Geography of Guam

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Native name:
Map of Guam (See detailed map)
Map of USA GU.png
LocationPacific Ocean
Coordinates13°26′31″N 144°46′35″E / 13.44194°N 144.77639°E / 13.44194; 144.77639Coordinates: 13°26′31″N 144°46′35″E / 13.44194°N 144.77639°E / 13.44194; 144.77639
ArchipelagoMariana Islands
Area544 km2 (210 sq mi)
Length51 km (31.7 mi)
Width15 km (9.3 mi)
Highest elevation406 m (1,332 ft)
Highest pointMount Lamlam
Largest settlementDededo (pop. 46,000)
Population167,358 [1] (July 2017 est.)
Pop. density320.44 /km2 (829.94 /sq mi)
Ethnic groupsNative Chamorros (57%), Filipino (25.5%), White (10%), Chinese, Japanese and Korean ancestry
Pass of the ISS over Mongolia, looking out west towards the Pacific Ocean, China, and Japan. As the video progresses, you can see major cities along the coast and the Japanese islands on the Philippine Sea. The island of Guam can be seen further down the pass into the Philippine Sea, and the pass ends just to the east of New Zealand. A lightning storm can be seen as light pulses near the end of the video.

This article describes the geography of the United States territory of Guam.

Oceania, island in the North Pacific Ocean, about a quarter of the way from the Philippines to Hawaii, United States
Geographic coordinates
13°26′31″N 144°46′35″E / 13.44194°N 144.77639°E / 13.44194; 144.77639
Map references
  • Total: 544 km²
  • Land: 544 km²
  • Water: 0 km²
Area (comparative)
Three times the size of Washington, D.C.
Land boundaries
Approximately 30 miles (48 km) long and 9 miles (14 km) wide, narrowing to 4 miles (6.4 km) at the center.
125.5 km (78.0 mi)
Maritime claims
Tropical marine; generally warm and humid, moderated by northeast trade winds; dry season from January to June, wet season from July to December; little seasonal temperature variation.
Volcanic origin, surrounded by coral reefs; relatively flat coralline limestone plateau (source of most freshwater), with steep coastal cliffs and narrow coastal plains in north, low-rising hills in center, mountains in south. Soils are mostly silty clay or clay and may be gray, black, brown or reddish brown; acidity and depth vary.[2]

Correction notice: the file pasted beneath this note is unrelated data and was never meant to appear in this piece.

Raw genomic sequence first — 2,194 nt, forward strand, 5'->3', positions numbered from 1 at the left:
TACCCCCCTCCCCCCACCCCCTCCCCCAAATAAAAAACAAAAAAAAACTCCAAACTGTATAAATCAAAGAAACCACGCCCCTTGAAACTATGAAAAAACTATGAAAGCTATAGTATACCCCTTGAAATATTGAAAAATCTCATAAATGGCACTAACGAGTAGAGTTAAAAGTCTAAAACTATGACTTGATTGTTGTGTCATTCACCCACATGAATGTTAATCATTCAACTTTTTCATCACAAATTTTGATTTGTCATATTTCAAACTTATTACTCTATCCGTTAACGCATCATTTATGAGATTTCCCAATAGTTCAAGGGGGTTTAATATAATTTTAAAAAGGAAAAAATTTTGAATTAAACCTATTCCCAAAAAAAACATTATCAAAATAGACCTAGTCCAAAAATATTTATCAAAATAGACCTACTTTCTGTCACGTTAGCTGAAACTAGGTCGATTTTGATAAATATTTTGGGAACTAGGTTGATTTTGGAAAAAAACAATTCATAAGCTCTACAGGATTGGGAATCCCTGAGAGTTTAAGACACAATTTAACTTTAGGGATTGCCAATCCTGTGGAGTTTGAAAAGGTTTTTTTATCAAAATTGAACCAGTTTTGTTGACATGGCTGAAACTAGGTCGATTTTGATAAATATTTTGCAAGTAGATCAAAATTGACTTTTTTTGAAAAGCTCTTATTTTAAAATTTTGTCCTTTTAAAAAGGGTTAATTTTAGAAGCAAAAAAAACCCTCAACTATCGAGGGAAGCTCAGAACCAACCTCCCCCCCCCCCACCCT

Elevation extremes
Natural resources
Commercial fishing (mostly servicing and unloading of longline fleets and commercial vessels), recreational fishing of Indo-Pacific Blue Marlin (Makaira mazara), Wahoo (Acanthocybium solandri), Mahi-mahi (Coryphaena hippurus), Yellowfin tuna (Thunnus albacares), and deepwater reef fish, tourism (especially from Japan but increasingly from China and South Korea).
Land use
  • Arable land: 1.85%
  • Permanent crops: 16.67%
  • Other: 81.48% (2012 est.)
Irrigated land
2 km2
Natural hazards
Frequent squalls during wet season; relatively rare, but potentially very destructive typhoons (typhoons are possible in any season but most common from August through December)
Environment - current issues
Extirpation of native bird population by the rapid proliferation of the Brown tree snake (Boiga irregularis), an exotic species. Island also supports feral populations of introduced deer, Pigs (Sus scrofa) and Carabao (Bubalus bubalis carabanesis).
Geography - note
Largest and southernmost island in the Mariana Islands archipelago; strategic location in western North Pacific Ocean.

Extreme points[edit]

This is a list of the extreme points of Guam, the points that are farther north, south, east or west than any other location.


  1. ^ The World Factbook: Guam CIA. Retrieved on October 18, 2017.
  2. ^ https://casoilresource.lawr.ucdavis.edu/gmap/
  3. ^ a b "Elevations and Distances in the United States". U.S. Geological Survey. 29 April 2005. Retrieved November 9, 2006.